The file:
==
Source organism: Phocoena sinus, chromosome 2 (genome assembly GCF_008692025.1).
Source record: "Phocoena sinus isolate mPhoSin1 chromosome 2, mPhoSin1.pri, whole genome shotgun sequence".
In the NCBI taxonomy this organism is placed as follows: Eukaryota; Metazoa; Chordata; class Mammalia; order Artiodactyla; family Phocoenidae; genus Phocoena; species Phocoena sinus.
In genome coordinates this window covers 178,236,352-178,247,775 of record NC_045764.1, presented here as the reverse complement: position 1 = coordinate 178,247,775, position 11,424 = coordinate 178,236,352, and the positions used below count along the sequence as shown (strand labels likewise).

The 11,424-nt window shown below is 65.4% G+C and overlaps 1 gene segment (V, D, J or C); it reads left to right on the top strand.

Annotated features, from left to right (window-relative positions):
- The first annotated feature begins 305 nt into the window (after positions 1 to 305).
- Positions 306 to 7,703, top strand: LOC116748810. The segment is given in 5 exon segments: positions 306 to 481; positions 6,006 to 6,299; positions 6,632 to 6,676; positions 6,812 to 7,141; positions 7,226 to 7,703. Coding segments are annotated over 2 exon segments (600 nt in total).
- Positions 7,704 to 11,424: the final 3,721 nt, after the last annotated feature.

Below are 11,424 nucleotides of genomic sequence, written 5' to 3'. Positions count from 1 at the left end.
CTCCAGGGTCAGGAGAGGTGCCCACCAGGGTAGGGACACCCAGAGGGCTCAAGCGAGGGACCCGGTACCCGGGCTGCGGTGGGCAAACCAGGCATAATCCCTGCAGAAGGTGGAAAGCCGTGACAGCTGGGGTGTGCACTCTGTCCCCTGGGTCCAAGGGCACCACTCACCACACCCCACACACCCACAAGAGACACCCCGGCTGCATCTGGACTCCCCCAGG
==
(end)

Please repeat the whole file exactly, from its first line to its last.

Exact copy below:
Source organism: Phocoena sinus, chromosome 2 (genome assembly GCF_008692025.1).
Source record: "Phocoena sinus isolate mPhoSin1 chromosome 2, mPhoSin1.pri, whole genome shotgun sequence".
In the NCBI taxonomy this organism is placed as follows: Eukaryota; Metazoa; Chordata; class Mammalia; order Artiodactyla; family Phocoenidae; genus Phocoena; species Phocoena sinus.
In genome coordinates this window covers 178,236,352-178,247,775 of record NC_045764.1, presented here as the reverse complement: position 1 = coordinate 178,247,775, position 11,424 = coordinate 178,236,352, and the positions used below count along the sequence as shown (strand labels likewise).

The 11,424-nt window shown below is 65.4% G+C and overlaps 1 gene segment (V, D, J or C); it reads left to right on the top strand.

Annotated features, from left to right (window-relative positions):
- The first annotated feature begins 305 nt into the window (after positions 1 to 305).
- Positions 306 to 7,703, top strand: LOC116748810. The segment is given in 5 exon segments: positions 306 to 481; positions 6,006 to 6,299; positions 6,632 to 6,676; positions 6,812 to 7,141; positions 7,226 to 7,703. Coding segments are annotated over 2 exon segments (600 nt in total).
- Positions 7,704 to 11,424: the final 3,721 nt, after the last annotated feature.

Below are 11,424 nucleotides of genomic sequence, written 5' to 3'. Positions count from 1 at the left end.
CTCCAGGGTCAGGAGAGGTGCCCACCAGGGTAGGGACACCCAGAGGGCTCAAGCGAGGGACCCGGTACCCGGGCTGCGGTGGGCAAACCAGGCATAATCCCTGCAGAAGGTGGAAAGCCGTGACAGCTGGGGTGTGCACTCTGTCCCCTGGGTCCAAGGGCACCACTCACCACACCCCACACACCCACAAGAGACACCCCGGCTGCATCTGGACTCCCCCAGG